“But you did not so learn Christ, if indeed you have heard Him and have been taught in Him as the reality is in Jesus.” -Ephesians 4:20-21
To me, the fact that the fourth “L” here was added points to an inability to reconcile the original “Three Ls”, so to speak. If you think through the fact that Jesus could only be one of Liar, Lunatic or Lord, then you realize that there must be reality in Him being Lord, as nothing as substantial and long lasting as Christianity could rise from merely a lunatic or particularly a liar. So they grope for other explanations that could explain away the real dynamo of the Christian faith, that Jesus Christ is Lord.
Well said Mark. It is a false parachute. Again, why wouldn’t the Jews have called their bluff right away?
I find this argument utterly unconvincing. First, you quote Kung saying that serious scholars do not view Jesus as legendary, which allows you to entirely avoid addressing the arguments. If the arguments for legend status are so easily refuted, why not refute them? Here is another quote for you:
“Apart from fundamentalist Christians, all experts agree the Jesus of the Bible is buried in myth and legend.” -Richard Carrier
There, now we both have quotes from experts. That got us nowhere.
Second, you point out that the Bible places Jesus in historical sites speaking to historical figues. The Niebelungenlied, a German epic poem, tells of Norse gods and heroes. Characters in the story include the Burgundian King Gunther and Atilla the Hun. Places visited in the story include the Rhine, Worms, Burgundy, the Danube, and Hungary. All of these people and places are known to be real. Does this mean that we should worship Odin or fear a dragon attack? Of course not. The fact that historically accurate people and places are tied into the narrative in no way proves that the magical bits are true.
Finally, you point out that there is eyewitness testimony in the Bible. There is also eyewitness testimony in the Book of Mormon. So why aren’t you a Mormon? In fact, eyewitness testimony is far from exclusive to the Christian faith. If you claim that such assertions prove that Jesus was divine, then to be intellectually consistent you must also believe that Joseph Smith and Muhammad were prophets. You should probably also start believing in alien abduction and Bigfoot, because there are plenty of people around who will testify to the veracity of those claims as well.
Really, the King Arthur effect seems like a highly plausible explanation. There may be some truth buried under the layers of legend, but it probably doesn’t include anything supernatural.
This was not an argument per se. More of a conclusion. I don’t refute the counterarguments here because others have already done it. I could quote a long list of distinguished scholars and historians, beyond Hans Kung, who hold the same view. Others have written extensively on this topic. People can go read the works of others if they want the arguments themselves and the nitty-gritty.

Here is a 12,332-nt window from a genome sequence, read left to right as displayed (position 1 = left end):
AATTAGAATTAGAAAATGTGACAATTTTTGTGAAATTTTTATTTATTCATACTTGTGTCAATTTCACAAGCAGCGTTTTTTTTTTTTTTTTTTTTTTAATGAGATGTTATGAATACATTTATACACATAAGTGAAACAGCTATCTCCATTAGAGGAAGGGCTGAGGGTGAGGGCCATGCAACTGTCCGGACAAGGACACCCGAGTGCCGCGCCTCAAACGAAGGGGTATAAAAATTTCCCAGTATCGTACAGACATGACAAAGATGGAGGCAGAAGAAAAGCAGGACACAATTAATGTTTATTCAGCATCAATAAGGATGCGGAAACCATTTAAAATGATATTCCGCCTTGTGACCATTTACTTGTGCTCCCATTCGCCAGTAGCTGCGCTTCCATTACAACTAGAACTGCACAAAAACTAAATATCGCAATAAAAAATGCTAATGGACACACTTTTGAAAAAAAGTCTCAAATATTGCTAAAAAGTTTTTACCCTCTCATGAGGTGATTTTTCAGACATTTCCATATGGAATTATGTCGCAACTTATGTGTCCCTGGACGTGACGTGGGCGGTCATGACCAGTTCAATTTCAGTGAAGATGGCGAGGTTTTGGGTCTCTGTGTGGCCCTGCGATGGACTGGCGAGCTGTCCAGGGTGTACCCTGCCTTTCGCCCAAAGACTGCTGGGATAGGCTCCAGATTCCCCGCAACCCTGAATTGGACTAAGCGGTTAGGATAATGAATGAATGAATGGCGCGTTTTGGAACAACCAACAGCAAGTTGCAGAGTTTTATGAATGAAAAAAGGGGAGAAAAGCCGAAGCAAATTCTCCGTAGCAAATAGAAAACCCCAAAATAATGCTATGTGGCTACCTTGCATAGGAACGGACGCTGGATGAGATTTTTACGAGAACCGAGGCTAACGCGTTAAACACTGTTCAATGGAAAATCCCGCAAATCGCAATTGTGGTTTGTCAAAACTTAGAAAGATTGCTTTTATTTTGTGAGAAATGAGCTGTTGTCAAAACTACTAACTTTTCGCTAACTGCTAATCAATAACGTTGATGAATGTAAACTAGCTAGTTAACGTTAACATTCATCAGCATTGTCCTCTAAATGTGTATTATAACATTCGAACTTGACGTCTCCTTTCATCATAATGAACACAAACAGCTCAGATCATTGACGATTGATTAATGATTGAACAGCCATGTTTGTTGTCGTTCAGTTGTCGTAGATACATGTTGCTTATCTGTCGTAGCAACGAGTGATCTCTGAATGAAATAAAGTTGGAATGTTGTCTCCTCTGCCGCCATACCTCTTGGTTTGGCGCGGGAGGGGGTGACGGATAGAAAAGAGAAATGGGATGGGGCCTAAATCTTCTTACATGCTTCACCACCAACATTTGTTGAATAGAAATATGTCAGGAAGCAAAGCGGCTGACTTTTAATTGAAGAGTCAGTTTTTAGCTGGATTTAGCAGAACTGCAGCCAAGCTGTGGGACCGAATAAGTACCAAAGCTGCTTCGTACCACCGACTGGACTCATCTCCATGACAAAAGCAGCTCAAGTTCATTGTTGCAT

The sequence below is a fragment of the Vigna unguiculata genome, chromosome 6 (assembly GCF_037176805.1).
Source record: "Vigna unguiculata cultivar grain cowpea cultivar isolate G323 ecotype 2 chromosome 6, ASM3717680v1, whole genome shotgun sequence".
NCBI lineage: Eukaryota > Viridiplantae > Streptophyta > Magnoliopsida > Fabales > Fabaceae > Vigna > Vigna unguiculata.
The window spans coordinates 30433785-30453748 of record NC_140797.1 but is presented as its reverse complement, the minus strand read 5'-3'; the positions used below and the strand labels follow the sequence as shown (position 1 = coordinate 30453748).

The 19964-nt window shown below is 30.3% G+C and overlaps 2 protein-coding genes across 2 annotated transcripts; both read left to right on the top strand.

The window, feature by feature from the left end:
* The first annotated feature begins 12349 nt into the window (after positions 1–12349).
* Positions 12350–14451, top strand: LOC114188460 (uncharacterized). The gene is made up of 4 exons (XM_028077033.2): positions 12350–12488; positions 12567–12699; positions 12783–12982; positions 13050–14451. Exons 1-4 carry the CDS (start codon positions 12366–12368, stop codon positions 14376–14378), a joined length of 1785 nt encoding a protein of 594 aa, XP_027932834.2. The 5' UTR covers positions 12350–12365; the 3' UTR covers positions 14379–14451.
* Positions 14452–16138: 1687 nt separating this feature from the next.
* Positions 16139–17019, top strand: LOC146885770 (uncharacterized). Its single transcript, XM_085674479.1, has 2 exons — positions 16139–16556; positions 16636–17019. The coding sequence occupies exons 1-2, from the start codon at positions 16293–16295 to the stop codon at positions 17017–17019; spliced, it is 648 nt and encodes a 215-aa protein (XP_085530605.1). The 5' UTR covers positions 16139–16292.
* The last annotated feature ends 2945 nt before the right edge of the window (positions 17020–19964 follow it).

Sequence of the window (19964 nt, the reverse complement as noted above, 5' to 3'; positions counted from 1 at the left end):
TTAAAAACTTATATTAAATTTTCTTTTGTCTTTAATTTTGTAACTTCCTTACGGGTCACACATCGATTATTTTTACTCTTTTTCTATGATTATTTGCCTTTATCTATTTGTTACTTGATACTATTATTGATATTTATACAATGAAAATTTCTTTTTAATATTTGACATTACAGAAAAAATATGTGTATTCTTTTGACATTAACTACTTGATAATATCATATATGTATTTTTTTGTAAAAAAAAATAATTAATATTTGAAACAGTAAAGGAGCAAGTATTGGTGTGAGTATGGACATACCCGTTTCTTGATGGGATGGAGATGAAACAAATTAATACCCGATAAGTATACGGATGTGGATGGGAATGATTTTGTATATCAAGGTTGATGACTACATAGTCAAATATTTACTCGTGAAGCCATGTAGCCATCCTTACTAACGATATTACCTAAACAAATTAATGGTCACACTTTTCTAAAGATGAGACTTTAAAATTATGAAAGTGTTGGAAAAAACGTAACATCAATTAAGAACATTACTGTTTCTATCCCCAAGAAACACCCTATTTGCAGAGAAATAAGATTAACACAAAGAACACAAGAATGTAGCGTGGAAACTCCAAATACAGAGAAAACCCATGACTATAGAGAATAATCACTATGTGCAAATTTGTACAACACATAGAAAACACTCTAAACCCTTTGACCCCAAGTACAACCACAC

Yes, there are many works of fiction that incorporate real people and places. Yes, the Nibelungenlied mentions people and places, but no one is going around preaching this as the gospel and converting millions of people. This is an inconsequential piece of literature in that sense, not someone’s sacred text. Christianity was up against a more potent version of this at its inception- Greek mythology- and it emerged victorious. Today roughly 98% of Greece is Greek Orthodox, which means they believe in Jesus.
There is no comparison between the New Testament and the Nibelungenlied. The New Testament was written at least 1,000 years before the Nibelungenlied. It was being written and its contents were being heralded while the events it describes were still fresh. Compare 35 partial manuscripts of the Nibelungenlied dating from the 13th century to thousands of manuscripts of the New Testament dating from the early second century.
The New Testament is the best investigated book in world literature, circulating in about 2,000 languages. It has been proven to be a reliable document. So its contents shouldn’t be written off haphazardly. The time span between the events themselves and the New Testament is too short for legends to have come in. They would have been called on the carpet. This would be like a writer today making up things about WWII and publishing a book on it. He would be called out.
The Jews themselves never took the approach of trying to say that Jesus didn’t exist. That’s the point of the quotes from Peter appealing to their own awareness of the very real nature of the current events. Plus, there are some ancient witnesses to Jesus, who were not committed to His cause. Pliny the Younger, Tacitus, Suetonius, Lucian of Samosata, and Josephus all mention Jesus Christ in their writings in the first or second century.